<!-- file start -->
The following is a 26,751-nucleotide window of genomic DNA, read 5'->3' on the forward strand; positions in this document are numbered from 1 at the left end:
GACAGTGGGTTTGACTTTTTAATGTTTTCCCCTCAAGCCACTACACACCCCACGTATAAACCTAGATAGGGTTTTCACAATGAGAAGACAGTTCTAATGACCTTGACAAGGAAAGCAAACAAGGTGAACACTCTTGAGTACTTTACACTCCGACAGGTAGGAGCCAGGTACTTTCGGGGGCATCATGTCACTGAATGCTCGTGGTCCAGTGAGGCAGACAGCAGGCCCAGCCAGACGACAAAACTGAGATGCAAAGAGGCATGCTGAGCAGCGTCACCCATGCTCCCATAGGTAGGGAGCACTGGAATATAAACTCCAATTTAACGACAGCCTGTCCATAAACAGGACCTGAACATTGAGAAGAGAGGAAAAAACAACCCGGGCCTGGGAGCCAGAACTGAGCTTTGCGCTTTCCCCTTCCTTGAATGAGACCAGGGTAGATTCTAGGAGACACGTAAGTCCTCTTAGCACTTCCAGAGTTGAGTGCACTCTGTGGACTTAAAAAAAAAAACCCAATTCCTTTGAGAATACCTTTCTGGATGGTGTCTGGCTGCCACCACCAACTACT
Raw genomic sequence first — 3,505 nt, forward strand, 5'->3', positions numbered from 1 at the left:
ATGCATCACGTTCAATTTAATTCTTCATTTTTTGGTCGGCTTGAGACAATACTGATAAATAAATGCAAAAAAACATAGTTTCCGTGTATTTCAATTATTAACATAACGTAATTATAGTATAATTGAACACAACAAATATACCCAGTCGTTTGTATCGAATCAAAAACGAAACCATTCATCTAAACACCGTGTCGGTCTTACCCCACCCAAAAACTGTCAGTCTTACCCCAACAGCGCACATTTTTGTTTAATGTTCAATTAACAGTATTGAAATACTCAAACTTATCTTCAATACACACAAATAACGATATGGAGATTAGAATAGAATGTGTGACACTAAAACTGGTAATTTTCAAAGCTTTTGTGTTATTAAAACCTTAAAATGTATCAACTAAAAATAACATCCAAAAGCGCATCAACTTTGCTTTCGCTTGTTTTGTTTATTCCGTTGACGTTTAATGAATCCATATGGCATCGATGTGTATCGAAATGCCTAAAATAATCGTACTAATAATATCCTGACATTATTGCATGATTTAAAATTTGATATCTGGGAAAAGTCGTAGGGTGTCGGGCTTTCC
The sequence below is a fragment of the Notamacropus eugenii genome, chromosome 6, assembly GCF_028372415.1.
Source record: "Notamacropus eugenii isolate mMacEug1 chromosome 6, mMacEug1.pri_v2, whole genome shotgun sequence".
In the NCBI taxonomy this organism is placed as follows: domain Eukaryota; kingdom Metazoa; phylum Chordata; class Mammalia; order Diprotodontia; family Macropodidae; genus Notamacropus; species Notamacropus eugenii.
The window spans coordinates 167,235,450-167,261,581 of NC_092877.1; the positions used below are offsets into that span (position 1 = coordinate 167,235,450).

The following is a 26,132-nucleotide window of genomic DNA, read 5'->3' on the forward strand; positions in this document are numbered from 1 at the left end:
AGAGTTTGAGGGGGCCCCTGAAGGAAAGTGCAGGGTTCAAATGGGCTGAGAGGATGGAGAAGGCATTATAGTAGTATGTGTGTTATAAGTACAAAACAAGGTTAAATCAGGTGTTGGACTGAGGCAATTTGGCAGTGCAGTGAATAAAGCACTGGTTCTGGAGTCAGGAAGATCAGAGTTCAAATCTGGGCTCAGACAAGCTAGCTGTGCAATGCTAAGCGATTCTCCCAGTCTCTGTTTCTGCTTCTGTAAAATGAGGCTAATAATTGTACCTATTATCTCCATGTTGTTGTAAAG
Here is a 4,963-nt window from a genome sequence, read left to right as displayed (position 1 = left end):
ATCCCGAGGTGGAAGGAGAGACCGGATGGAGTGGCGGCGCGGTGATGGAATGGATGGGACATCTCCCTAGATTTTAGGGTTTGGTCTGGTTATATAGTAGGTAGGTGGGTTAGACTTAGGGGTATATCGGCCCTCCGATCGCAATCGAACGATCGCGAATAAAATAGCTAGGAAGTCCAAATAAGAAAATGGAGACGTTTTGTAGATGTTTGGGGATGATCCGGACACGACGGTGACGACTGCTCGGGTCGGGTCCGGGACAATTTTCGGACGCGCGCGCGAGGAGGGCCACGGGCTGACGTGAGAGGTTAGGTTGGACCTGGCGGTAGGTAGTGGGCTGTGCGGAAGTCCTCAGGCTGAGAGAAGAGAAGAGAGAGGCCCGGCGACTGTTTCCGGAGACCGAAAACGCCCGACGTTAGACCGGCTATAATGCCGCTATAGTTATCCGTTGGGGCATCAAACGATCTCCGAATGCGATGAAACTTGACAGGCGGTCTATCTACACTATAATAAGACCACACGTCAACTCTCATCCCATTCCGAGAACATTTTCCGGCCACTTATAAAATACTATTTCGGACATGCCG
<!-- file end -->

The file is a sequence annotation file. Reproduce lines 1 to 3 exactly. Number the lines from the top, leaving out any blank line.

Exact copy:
The following is a 26,751-nucleotide window of genomic DNA, read 5'->3' on the forward strand; positions in this document are numbered from 1 at the left end:
GACAGTGGGTTTGACTTTTTAATGTTTTCCCCTCAAGCCACTACACACCCCACGTATAAACCTAGATAGGGTTTTCACAATGAGAAGACAGTTCTAATGACCTTGACAAGGAAAGCAAACAAGGTGAACACTCTTGAGTACTTTACACTCCGACAGGTAGGAGCCAGGTACTTTCGGGGGCATCATGTCACTGAATGCTCGTGGTCCAGTGAGGCAGACAGCAGGCCCAGCCAGACGACAAAACTGAGATGCAAAGAGGCATGCTGAGCAGCGTCACCCATGCTCCCATAGGTAGGGAGCACTGGAATATAAACTCCAATTTAACGACAGCCTGTCCATAAACAGGACCTGAACATTGAGAAGAGAGGAAAAAACAACCCGGGCCTGGGAGCCAGAACTGAGCTTTGCGCTTTCCCCTTCCTTGAATGAGACCAGGGTAGATTCTAGGAGACACGTAAGTCCTCTTAGCACTTCCAGAGTTGAGTGCACTCTGTGGACTTAAAAAAAAAAACCCAATTCCTTTGAGAATACCTTTCTGGATGGTGTCTGGCTGCCACCACCAACTACT
Raw genomic sequence first — 3,505 nt, forward strand, 5'->3', positions numbered from 1 at the left: